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The art of adaptation

“Literature is not easy but without Literature we are lost.” This message welcomes you into The International Antony Burgess Foundation, and being an English Literature student I wholeheartedly agree. It’s Saturday 13th October and I am attending an event by the Literature festival, “Bringing Literature to Life”. I have no expectations of this event, as awful as it sounds; I’ve never been to a Literature festival in Manchester, or anywhere really. The venue itself is tucked away in the heart of Manchester and seen as a “festival hub”, home to dozens of Antony Burgess’s literary creations and a cute cafe – I highly recommend the brownies, and seems perfect for the event I am attending.

“Bringing Literature to life” is jam packed full of established literary genius’s whom are novelists, television screen writers, radio writers, playwrights and scripted editors. Jeremy Dyson is the first to speak and with a Bafta under his belt and beautiful curly hair, he has my attention. He speaks of the rollercoaster ride of adapting Roald Dahl’s work to the stage, through gaining permission from Dahl’s relatives to the rehearsals of the production itself, and illustrates the challenges theatre imposes on adapting novels. Although seemingly stressful, he never hesitates to praise the final product and endlessly compliments the strong and inspiring cast that led to “an incredible experience”.

Jane Rogers then takes the stage, with numerous novels, award nominations and even has worked with the likes of Danny Boyle, she radiates success. Predominately now focusing on adaptations for radio and writing novels on the side, she tells us of her passion behind adaptations, “you have to love it as you live it”, and to need be more considerate of the original writers work, focusing on the structural elements as well as time. Next is Nick Stafford, whom has done various adaptations for television, radio and stage such as “War Horse”- which entails puppet wizardry and skilful acting and is still being performed on the West End today, which if you haven’t seen, you should. Nick tells us how the creation of the production itself was a work in progress, one that developed over time and numerous workshops to help the actors learn and establish interaction with the puppets themselves.  He goes on to describe the research he entailed to make the horse realistic which involved visiting stables and watching how horses move and react. Although he reflects that it was a long progress, we can see the immense pride he has from creating such a successful production.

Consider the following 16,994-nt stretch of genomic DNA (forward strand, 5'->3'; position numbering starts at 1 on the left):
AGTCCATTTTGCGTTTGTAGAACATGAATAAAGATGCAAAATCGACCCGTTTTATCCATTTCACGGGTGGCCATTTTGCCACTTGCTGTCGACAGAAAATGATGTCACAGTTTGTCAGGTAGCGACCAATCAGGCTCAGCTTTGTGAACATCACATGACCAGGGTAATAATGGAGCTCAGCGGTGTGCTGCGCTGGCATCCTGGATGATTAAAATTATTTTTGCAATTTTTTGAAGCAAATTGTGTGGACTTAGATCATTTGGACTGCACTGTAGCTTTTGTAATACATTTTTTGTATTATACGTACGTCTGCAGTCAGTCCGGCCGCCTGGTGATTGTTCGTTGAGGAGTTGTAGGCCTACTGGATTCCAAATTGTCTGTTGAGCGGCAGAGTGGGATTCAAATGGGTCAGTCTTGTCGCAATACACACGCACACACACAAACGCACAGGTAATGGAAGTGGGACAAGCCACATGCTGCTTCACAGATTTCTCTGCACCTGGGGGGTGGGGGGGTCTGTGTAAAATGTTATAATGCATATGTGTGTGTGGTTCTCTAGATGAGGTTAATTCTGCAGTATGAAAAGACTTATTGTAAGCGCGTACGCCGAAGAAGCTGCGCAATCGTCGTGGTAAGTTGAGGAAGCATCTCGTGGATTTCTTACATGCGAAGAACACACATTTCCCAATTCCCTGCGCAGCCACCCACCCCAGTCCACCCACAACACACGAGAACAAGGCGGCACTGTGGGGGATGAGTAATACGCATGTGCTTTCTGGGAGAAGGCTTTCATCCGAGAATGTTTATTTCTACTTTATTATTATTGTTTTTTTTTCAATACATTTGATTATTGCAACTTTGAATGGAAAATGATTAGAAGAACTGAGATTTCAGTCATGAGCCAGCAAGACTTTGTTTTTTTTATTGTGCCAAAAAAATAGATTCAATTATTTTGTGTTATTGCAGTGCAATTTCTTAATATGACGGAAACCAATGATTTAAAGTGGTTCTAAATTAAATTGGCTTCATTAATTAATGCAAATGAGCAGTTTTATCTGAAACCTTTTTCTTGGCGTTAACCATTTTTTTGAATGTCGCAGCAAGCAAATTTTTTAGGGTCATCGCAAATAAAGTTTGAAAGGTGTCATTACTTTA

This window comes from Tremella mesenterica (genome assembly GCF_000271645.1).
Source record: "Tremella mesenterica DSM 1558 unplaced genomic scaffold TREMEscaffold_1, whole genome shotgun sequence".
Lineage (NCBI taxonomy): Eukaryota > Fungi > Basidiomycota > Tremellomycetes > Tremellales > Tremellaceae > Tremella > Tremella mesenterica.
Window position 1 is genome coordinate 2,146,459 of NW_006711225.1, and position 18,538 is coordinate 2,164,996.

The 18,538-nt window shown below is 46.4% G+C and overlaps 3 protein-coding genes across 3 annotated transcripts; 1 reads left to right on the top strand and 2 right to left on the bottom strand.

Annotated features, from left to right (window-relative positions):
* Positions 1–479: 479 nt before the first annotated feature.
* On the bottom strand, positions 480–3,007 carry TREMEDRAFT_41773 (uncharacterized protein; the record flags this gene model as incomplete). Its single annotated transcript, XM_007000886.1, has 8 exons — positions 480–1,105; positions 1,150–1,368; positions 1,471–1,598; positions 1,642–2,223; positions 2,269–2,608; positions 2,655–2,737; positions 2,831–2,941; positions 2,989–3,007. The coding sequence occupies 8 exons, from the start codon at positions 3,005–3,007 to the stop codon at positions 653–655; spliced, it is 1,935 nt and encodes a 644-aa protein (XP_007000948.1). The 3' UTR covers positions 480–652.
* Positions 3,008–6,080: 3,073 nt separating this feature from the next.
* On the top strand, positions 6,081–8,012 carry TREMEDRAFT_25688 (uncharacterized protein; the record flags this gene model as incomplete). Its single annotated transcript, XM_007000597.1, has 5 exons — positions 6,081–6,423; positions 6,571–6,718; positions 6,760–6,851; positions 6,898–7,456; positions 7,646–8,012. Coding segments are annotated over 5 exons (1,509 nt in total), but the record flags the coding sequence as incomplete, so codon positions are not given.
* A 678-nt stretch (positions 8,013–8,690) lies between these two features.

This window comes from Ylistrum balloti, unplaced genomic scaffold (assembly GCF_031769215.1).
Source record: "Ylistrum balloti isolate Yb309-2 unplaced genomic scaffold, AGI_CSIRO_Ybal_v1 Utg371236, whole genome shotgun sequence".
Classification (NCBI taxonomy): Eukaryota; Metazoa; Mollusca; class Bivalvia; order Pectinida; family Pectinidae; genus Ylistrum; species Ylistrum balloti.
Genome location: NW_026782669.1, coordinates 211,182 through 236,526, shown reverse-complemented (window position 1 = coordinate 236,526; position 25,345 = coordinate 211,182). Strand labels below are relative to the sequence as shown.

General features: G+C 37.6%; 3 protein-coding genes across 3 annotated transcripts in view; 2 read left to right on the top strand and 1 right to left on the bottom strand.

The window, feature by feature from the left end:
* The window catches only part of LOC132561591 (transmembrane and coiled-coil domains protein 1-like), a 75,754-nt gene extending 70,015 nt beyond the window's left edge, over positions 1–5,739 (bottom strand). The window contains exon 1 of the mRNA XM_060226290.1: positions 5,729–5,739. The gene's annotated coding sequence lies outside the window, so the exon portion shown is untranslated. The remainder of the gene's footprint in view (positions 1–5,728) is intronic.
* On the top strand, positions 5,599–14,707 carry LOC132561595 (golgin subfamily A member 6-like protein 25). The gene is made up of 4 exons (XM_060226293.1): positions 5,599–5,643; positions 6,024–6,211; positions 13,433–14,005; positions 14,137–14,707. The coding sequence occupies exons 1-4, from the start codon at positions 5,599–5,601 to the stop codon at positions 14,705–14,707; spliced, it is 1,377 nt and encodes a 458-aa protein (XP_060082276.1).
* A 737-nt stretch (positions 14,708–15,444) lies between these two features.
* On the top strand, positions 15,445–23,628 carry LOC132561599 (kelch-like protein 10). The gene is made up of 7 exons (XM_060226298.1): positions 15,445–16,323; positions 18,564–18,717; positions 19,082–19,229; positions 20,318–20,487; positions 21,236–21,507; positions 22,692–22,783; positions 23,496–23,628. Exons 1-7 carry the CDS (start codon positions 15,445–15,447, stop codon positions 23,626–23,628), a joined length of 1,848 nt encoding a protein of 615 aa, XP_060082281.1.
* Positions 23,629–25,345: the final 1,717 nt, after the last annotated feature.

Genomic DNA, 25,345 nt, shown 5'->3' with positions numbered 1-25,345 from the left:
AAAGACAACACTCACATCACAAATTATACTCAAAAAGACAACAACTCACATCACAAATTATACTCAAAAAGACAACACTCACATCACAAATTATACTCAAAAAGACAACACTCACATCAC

Although all speakers have written from time to time their own work, they speak of and agree upon the struggles behind creating adaptations as your writing with an original text in mind. As well as the constraints of boring things like budget and time that also affect your work greatly they confided to us, however adaptations are a good way to relive and refresh a novel that you are passionate about, which I completely agree with. Their experience of the struggles in the industry, their fallbacks and constraints has taught me not to give up, whilst their success and overriding passion has inspired me to keep writing. I’d recommend the Literature festival to anyone as the professionals will inspire and educate you, or even to go to The International Antony Burgess Foundation for some tasty brownies.


Tags: adaptation, anthony burgess, literature festival, review

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